Tuesday, August 31, 2010

Congressman: We'll reinstate the Bush tax cuts, dare Obama to veto

At a town hall meeting in Phenix City, AL, on Monday, Rep. Mike Rogers (R-AL/3) said that, despite discussions to keep at least some of the Bush tax cuts, there is the possibility that the current Democrat-controlled Congress will allow the cuts to expire. If that happens, and if the GOP wins control of the House in November, the new Republican Congress would reinstate the tax cuts, and "dare the president to veto it".

[Direct link]
My guess is that if November 2nd turns out the way the prognosticators are saying it will, and the House flips over with a heavy number, and the Senate either flips or comes close, I'd be surprised if they just didn't let them all expire. Now, if they do that, I can assure you, January of next year, we're going to pass legislation to put them all back in place and date the president to veto it.
This is why I voted for Rogers in 2002, 2004, 2006, 2008, and will again this November.

Monday, August 30, 2010

Town Hall with Congressman Mike Rogers

Rep. Mike Rogers, a Republican representing Alabama's 3rd district, held a town hall meeting in Phenix City, AL, today. The Congressman touched on several topics in his remarks and with the questions he took from the crowd afterwards.

During the meeting, Rep. Rogers mentioned his support for a proposal to modify the 14th Amendment to the United States Constitution.

[Direct link]

He took aim at the 111th Congress, criticizing the lack of a budget as "reckless."

[Direct link]

Additionally, Rep. Rogers said that it will be nearly impossible to repeal many of the actions of the 111th Congress before 2013.

[Direct link]

During his Q&A session, Rep. Rogers voiced his support for a flat income tax rate as opposed to the "Fair Tax" national sales tax proposal. He said that the sales tax would unfairly punish the poorest Americans, while a flat income tax rate would allow for those on the lower end of the economic spectrum to be, at least partially, exempt from taxes.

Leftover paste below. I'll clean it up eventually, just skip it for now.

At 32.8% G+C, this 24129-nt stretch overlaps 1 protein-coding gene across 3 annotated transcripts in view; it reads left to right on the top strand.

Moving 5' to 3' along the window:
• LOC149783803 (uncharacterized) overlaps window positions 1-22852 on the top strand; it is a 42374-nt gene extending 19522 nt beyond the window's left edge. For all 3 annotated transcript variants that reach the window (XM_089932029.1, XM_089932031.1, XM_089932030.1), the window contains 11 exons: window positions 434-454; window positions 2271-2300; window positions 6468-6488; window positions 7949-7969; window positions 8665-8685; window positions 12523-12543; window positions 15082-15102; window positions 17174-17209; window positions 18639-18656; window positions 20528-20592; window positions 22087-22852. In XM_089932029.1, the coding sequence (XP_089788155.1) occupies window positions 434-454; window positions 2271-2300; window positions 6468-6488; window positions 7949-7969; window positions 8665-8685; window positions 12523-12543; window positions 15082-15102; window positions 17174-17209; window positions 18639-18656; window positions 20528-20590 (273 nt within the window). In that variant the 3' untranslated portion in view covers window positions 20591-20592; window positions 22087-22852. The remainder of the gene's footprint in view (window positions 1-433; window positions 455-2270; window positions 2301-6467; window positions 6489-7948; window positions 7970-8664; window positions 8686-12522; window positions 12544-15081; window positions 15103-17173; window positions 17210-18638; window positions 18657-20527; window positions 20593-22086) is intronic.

He also criticized the process of non-germane earmarks being attached to bills, adding that he felt the only way to prevent that practice would be a Constitutional amendment.

Saturday, August 28, 2010

Trying not to be bitter about the loss to Hawaii

The local Little League baseball team was knocked out of the Little League World Series yesterday. The West team, from Waipahu, Hawaii, beat the Southeast team, from Columbus, Georgia.

Ever since Barack Obama was thrust onto the national scene, the Hawaii has been tainted by association. However, Barack Obama doesn't have any connection with Hawaii Little League. None whatsoever.

I mean, you've seen him try to throw a baseball, right?

Plus, Little League requires a birth certificate.

Thursday, August 26, 2010

My time machine is broken and my crystal ball is in the shop

Netflix sent me an email tonight.
Dear Basil,

We are always making improvements to ensure you receive your movies quickly. As part of this process, we ask our members about how we are doing from time to time. Please tell us when you received Mystery Science Theater 3000: Hercules Unchained, which was shipped to you on Wednesday, Aug 25, 2010 by clicking on the appropriate link below.

  • I received the movie Thursday, Aug 26, 2010
  • I received the movie Friday, Aug 27, 2010
  • I received the movie after Friday, Aug 27, 2010

Thanks for your help!

-Your friends at Netflix
Now, I really like my Netflix account. The streaming feature is awesome, feeding movies directly to my TiVo. And, of course, the DVDs in the mail is good, too. They mail a DVD one day, I get it the next. When I mail it back, they get it next day, and send me a movie later that day, with it arriving the following day.